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PostPosted: March 29th, 2017, 6:19 pm 
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Public Hearing tomorrow on LD1018 An Act to Prohibit Fish Stocking or Using Live Fish as Bait in Tributaries to State Heritage Fish Waters
http://www.mainelegislature.org/legis/b ... 1&snum=128
1pm
Cross Office Building
Room 206
Augusta


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PostPosted: March 30th, 2017, 6:33 am 
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Joined: December 5th, 2001, 1:00 am
Posts: 5065
Location: Manchester, ME
TU's testimony. (Pete, I have a PDF that has the attachments, but don't know how to post it. I'll email to you in case you can put it up.)

Definitely not too late to email comments. Send them to the Committee Clerk and she can forward to all the members.

Julia.Brown@Legislature.Maine.gov

________________________________________________________

Senator Cyrway, Representative Duchesne, and members of the Inland Fisheries and Wildlife Committee:

My name is Jeff Reardon, I live in Manchester, and I am providing testimony today on behalf of the Maine Council of Trout Unlimited, in support of LD 1018, An Act to Prohibit Fish Stocking or Using Live Fish as Bait in Tributaries to State Heritage Fish Waters. Trout Unlimited (TU) is a national conservation organization whose mission is to conserve, protect and restore North America’s trout and salmon and their watersheds. We have 5 active chapters and about 1800 members in Maine.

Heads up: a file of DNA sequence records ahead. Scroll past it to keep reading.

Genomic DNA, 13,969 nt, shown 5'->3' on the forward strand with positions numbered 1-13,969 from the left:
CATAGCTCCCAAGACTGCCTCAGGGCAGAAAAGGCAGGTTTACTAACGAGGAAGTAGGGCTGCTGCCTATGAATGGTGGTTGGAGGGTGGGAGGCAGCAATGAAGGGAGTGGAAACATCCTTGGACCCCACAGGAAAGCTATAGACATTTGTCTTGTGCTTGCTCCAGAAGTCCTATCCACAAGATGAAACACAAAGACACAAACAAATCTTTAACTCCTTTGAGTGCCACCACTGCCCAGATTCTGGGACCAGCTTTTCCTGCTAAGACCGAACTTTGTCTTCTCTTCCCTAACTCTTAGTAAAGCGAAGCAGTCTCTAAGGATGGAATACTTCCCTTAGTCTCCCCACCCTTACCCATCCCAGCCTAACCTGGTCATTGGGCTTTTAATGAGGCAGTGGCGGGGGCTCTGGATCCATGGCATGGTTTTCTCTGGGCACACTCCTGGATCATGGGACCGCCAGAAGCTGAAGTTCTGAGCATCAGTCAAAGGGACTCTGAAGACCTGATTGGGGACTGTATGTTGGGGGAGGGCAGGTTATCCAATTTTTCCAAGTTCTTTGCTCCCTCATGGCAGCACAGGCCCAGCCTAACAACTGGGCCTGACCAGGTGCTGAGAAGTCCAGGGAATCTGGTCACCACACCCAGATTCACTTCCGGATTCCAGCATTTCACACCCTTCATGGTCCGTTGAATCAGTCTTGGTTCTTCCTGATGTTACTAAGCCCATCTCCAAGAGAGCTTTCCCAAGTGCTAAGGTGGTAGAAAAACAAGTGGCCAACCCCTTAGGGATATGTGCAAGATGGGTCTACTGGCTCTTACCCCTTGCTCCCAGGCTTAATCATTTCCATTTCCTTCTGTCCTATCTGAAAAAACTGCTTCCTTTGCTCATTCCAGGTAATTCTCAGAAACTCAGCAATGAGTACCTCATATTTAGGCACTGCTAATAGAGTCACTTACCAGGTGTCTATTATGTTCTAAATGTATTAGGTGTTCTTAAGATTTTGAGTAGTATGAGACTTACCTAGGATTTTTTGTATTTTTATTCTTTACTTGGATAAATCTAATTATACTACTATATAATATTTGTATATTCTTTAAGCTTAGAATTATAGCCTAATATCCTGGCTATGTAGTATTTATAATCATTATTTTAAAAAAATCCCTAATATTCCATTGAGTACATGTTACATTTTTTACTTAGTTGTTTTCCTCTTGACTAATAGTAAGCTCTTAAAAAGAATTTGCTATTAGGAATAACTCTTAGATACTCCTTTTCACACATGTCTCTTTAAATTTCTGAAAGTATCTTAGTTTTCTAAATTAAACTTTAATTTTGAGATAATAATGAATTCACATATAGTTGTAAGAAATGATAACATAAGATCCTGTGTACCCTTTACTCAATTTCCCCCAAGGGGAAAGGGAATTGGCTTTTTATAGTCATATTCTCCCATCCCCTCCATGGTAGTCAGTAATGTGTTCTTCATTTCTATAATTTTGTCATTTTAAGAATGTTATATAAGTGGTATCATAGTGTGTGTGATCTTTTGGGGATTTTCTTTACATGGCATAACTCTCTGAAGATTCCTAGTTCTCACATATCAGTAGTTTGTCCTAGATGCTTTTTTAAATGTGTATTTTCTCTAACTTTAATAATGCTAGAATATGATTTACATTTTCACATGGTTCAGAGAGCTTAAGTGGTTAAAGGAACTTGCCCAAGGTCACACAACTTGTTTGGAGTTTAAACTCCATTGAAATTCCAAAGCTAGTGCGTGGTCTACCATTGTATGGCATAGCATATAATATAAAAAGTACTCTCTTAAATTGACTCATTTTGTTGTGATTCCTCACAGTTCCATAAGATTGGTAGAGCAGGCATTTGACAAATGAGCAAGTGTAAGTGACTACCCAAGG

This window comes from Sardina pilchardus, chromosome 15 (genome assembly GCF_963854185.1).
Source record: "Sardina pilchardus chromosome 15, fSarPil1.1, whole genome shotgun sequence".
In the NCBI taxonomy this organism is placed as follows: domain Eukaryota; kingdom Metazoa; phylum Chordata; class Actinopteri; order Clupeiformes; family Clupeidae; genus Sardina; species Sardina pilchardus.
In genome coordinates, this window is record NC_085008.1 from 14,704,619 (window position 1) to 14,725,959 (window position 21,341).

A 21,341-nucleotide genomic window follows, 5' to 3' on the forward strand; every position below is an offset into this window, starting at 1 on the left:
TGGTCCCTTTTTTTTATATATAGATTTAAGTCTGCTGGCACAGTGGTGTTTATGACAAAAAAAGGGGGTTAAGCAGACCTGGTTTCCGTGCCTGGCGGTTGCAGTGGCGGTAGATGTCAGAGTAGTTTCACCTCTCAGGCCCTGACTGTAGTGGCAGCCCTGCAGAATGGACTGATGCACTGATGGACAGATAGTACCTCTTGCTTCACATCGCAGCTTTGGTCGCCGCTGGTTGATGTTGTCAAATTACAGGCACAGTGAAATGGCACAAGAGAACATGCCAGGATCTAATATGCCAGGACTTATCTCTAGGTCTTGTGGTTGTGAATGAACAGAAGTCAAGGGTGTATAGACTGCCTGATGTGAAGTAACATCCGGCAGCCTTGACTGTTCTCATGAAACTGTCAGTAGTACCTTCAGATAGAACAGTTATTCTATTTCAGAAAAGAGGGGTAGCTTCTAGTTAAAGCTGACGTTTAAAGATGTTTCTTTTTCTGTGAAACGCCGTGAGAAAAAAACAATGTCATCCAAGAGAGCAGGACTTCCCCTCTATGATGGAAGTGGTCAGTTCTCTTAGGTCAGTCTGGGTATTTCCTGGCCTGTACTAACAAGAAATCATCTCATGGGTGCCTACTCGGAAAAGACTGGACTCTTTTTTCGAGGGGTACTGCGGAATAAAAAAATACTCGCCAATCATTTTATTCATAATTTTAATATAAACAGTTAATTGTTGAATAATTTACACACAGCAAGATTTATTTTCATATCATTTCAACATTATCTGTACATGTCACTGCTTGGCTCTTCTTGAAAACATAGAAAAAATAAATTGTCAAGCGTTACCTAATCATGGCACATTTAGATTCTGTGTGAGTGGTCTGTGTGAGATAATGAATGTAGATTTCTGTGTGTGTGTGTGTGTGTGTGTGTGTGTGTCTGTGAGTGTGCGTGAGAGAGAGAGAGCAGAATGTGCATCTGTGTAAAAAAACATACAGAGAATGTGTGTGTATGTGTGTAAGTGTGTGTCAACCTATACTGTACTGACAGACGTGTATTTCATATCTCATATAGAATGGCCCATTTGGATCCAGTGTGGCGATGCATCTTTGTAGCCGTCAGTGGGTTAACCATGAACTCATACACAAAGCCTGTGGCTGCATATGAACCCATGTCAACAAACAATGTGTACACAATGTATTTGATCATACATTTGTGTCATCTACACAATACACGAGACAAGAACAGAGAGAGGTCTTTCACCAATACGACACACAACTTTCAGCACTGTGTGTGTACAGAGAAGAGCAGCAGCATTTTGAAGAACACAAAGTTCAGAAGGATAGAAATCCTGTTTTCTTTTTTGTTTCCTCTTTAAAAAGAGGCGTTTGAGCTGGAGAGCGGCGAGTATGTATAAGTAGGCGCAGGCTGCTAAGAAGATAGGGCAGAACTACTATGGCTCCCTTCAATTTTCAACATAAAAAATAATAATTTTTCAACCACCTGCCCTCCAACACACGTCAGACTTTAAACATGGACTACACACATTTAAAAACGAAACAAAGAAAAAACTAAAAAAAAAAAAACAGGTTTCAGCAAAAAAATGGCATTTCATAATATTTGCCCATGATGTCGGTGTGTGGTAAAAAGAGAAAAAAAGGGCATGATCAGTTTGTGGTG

We want to thank Russell Black and others who worked to bring this important legislation to you. We strongly support its passage as an important step towards comprehensive protection of the lower 48’s largest and most intact wild trout resource. Maine’s “Heritage Water” designation protects the last significant lake and pond populations of native brook trout—97% of them-- and 100% of the Lower 48’s native populations of landlocked Arctic charr. These are ecological resources of national significance and they make Maine a unique angling destination. Anybody can catch a stocked rainbow trout--even in a roadside ditch in New Jersey--if they check online and know when the stocking truck will show up. The Heritage waters are special, and people will travel far and spend good money to fish them. I’ve attached an article published Tuesday in the online journal HATCH by a young friend who came to Maine to borrow a couple of my remote pond canoes last summer. I guarantee you he will be back, he’ll bring some friends, and he’ll keep writing about what makes Maine special. It’s critical for both Maine’s unique brook trout heritage and our natural resource based economy that we give our brook trout the protection they deserve.

A little history